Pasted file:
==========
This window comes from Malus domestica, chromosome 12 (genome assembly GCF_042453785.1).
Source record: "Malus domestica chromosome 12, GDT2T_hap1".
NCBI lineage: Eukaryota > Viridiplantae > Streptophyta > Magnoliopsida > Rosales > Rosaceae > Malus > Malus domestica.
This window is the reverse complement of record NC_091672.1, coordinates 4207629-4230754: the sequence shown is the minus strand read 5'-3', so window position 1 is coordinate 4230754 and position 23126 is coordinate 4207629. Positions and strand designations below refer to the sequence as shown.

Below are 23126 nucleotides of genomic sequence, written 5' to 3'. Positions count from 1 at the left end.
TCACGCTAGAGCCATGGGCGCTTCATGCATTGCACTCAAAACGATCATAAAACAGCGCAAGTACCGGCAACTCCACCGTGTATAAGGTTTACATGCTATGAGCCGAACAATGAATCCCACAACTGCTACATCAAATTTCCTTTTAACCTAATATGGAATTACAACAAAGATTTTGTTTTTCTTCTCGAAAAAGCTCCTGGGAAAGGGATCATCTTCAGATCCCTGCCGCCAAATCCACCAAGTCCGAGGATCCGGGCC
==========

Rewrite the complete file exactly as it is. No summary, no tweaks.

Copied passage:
This window comes from Malus domestica, chromosome 12 (genome assembly GCF_042453785.1).
Source record: "Malus domestica chromosome 12, GDT2T_hap1".
NCBI lineage: Eukaryota > Viridiplantae > Streptophyta > Magnoliopsida > Rosales > Rosaceae > Malus > Malus domestica.
This window is the reverse complement of record NC_091672.1, coordinates 4207629-4230754: the sequence shown is the minus strand read 5'-3', so window position 1 is coordinate 4230754 and position 23126 is coordinate 4207629. Positions and strand designations below refer to the sequence as shown.

Below are 23126 nucleotides of genomic sequence, written 5' to 3'. Positions count from 1 at the left end.
TCACGCTAGAGCCATGGGCGCTTCATGCATTGCACTCAAAACGATCATAAAACAGCGCAAGTACCGGCAACTCCACCGTGTATAAGGTTTACATGCTATGAGCCGAACAATGAATCCCACAACTGCTACATCAAATTTCCTTTTAACCTAATATGGAATTACAACAAAGATTTTGTTTTTCTTCTCGAAAAAGCTCCTGGGAAAGGGATCATCTTCAGATCCCTGCCGCCAAATCCACCAAGTCCGAGGATCCGGGCC